Max Nakane: Accessibility of Plone - the Past, the Present and the Future

published Oct 15, 2015, last modified Oct 17, 2015

Keynote talk by Keynote at the Plone Conference 2015 in Bucharest.

I have been involved with ICT accessibility since the mid nineties. I was a developer of the FreeBSD project. I am a Unix server admin, web admin, accessibility advocate, podcaster. And I have used Plone for about five years.

I am totally blind, almost since birth. But I can use a PC and such.

There is no universally accepted definition of accessibility, as far as I know. It depends on the context. For me: information or service can be accessed by 'everyone' with virtually equal costs.

Who is everyone?

  • With or without disability.
  • Age.
  • Situational: if you are driving a car, you cannot pay much attention to visual clues; in a quiet library you should probably not use audio; maybe you temporarily cannot use your hands.
  • With different devices, not just PCs.
  • Language, not everyone speaks English or Japanese.

So how about the costs of access?

  • Can be simply a financial cost.
  • Time: without hands, you may need more time for some actions.

You first need to know content is there: I cannot see an image without an alternative text.

Key to accessibility is:

  • Make everything machine-readable.
  • Help assistive technologies.

What are assistive technologies?

  • Software or hardware to assist users with specific needs. For example screen readers. Several operating systems have packages for this installed by default.
  • Magnifying part of the screen.
  • Alternative input devices. Keyboards with very large keys. Complicated switch interfaces.

Machine readable:

  • If you show an image of a character, versus text data, most people will be able to see them both. Machines cannot, unless they have image recognition.
  • You can make text visually larger and bolder, or you can explicitly enclose it in an h1 tag.

What needs to be machine readable?

  • Content to be presented. Have alternatives for images.
  • Roles and states of UI elements. Identify menu items as menu items.
  • And everything else if you can.

Besides this:

  • Is there enough color contrast?
  • Are the characters large enough? I can still 'see' 1-point fonts, but most people cannot.
  • Can text be resized by the visitor?
  • Make it easier to operate. Timeouts, like you need to finish a form within ten minutes otherwise you are logged out, can be hard for people with a disability on their hands.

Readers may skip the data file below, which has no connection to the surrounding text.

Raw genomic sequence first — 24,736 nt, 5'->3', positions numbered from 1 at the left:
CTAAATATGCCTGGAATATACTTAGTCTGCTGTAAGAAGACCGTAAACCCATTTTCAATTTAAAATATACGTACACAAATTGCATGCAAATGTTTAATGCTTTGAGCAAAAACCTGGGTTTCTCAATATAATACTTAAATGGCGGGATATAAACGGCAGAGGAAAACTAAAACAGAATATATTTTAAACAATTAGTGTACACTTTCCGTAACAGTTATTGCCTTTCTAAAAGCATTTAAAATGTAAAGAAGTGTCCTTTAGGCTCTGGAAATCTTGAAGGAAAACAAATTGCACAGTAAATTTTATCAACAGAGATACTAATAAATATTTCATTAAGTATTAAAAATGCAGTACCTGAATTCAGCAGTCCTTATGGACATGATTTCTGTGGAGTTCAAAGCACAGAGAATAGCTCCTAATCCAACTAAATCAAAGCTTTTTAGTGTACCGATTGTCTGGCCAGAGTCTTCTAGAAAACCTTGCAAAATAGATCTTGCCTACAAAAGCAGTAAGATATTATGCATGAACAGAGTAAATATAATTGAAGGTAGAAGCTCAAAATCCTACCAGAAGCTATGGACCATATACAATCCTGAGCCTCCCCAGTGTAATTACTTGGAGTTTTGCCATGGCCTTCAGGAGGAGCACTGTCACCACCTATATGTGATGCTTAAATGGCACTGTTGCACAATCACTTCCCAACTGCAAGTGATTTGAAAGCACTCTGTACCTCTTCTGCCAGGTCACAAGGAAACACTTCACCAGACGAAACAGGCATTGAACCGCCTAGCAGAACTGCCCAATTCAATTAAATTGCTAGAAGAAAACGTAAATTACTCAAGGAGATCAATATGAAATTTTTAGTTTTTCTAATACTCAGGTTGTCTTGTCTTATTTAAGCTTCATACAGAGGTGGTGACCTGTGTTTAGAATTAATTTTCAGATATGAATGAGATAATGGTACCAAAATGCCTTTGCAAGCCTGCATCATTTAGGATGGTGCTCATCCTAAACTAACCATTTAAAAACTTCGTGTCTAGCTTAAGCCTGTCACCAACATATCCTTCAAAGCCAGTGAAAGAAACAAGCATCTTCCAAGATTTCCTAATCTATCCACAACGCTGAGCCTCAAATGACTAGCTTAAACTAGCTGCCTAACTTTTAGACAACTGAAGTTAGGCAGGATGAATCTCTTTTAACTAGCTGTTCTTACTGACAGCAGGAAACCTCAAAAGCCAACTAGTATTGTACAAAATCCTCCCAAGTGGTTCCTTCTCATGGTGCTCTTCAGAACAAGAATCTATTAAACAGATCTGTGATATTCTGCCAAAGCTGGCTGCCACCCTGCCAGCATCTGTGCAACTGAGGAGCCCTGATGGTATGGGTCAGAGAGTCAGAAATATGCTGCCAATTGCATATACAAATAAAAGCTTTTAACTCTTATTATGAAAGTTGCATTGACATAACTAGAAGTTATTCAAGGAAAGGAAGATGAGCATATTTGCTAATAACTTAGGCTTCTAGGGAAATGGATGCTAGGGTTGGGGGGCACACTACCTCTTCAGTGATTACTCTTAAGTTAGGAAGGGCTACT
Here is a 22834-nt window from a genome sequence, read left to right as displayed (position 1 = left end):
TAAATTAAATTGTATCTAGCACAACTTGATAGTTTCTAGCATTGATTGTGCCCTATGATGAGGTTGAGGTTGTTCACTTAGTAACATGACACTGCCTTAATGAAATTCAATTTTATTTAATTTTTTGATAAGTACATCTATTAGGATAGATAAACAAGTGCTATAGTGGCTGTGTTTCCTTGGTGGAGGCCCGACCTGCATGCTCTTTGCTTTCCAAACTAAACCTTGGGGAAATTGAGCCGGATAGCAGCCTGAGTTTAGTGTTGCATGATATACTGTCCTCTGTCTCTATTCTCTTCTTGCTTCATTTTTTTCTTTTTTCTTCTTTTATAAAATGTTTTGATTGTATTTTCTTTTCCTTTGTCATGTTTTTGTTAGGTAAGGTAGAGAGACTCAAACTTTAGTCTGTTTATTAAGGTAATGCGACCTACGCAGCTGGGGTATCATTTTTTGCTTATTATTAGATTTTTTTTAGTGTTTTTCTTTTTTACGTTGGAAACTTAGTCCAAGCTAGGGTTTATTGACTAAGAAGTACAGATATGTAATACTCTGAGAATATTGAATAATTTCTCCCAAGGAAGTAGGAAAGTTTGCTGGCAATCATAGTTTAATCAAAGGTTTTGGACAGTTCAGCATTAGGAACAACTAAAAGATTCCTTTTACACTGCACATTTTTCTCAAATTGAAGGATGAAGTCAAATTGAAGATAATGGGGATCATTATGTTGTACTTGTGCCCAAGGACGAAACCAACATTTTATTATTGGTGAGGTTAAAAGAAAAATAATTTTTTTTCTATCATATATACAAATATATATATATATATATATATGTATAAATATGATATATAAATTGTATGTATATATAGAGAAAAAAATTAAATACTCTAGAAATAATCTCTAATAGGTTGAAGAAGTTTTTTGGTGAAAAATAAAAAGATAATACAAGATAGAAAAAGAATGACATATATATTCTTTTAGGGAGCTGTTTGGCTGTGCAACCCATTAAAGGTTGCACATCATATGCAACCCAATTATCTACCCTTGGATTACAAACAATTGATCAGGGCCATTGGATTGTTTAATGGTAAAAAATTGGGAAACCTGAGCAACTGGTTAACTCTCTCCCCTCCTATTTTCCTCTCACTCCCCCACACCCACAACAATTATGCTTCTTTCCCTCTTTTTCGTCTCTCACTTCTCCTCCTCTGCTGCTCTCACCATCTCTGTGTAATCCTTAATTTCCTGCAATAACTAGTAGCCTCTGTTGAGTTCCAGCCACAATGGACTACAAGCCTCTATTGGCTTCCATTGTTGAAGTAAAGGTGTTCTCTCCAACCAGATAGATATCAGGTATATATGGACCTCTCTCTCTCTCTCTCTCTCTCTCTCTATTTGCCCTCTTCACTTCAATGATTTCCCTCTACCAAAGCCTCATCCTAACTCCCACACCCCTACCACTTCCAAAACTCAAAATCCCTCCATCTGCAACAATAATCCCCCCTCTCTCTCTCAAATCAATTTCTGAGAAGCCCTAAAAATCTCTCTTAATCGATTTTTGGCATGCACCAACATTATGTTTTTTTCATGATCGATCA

• Do not autoplay audio, because then I cannot hear my screen reader anymore, so I cannot even stop it and will just leave the page.

So what specifically can you do? See Rob Porter's presentation:

From a technical aspect, you are opening up to a broader audience and an increasing variation of access devices.

There may be social or legal aspects. There is an aging population that needs reading glasses. Don't worry about me there. The US has legislation, other countries too.

Why Plone? Possible choices for me were Movable Type, Drupal, Plone. What did I want?

  • I should be able to manage it, edit it, and use it.
  • Multilingual support.
  • I want an inexpensive license.

Movable Type was not a practical choice.

Drupal: I did not want to use PHP. Actually it is doing really well for accessibility.

From a blind programmer's perspective: Python sucks. You have to count the spaces. But still better than PHP's incompatible upgrades and stuff.

Accessibility in Plone:

  • Really good up to around Plone 3 days.
  • In Plone 4 it was outdated.
  • Plone 5: not perfect, but a bright future.

The accessibility info page was well written at first, but was forgotten after a while.

Up to Plone 4.x: Kupu was inaccessible, at least for me. No critical issues with generated content. With third-party products it was a different story.

Plone 5:

  • Many outdated techniques have been removed.
  • Accessibility page rewritten.
  • Recent TinyMCE is completely accessible. Really good. I don't have to disable it anymore.
  • I see increasing interest and attention from developers.

Room for improvement:

  • Javascript widgets need to integrate WAI-ARIA: use roles and states for assistive technology.
  • Some issues with color contrast of default theme.
  • Diazo editor is not accessible.
  • Need to raise awareness in community.
  • Well written documentation for theme editing is needed.

Then Plone 5 could be a good choice.

If you are using assistive technology, give more feedback to the developers please.

Look at the web content accessibility guidelines:


Twitter: @mnakane (English), @ma10 (Japanese)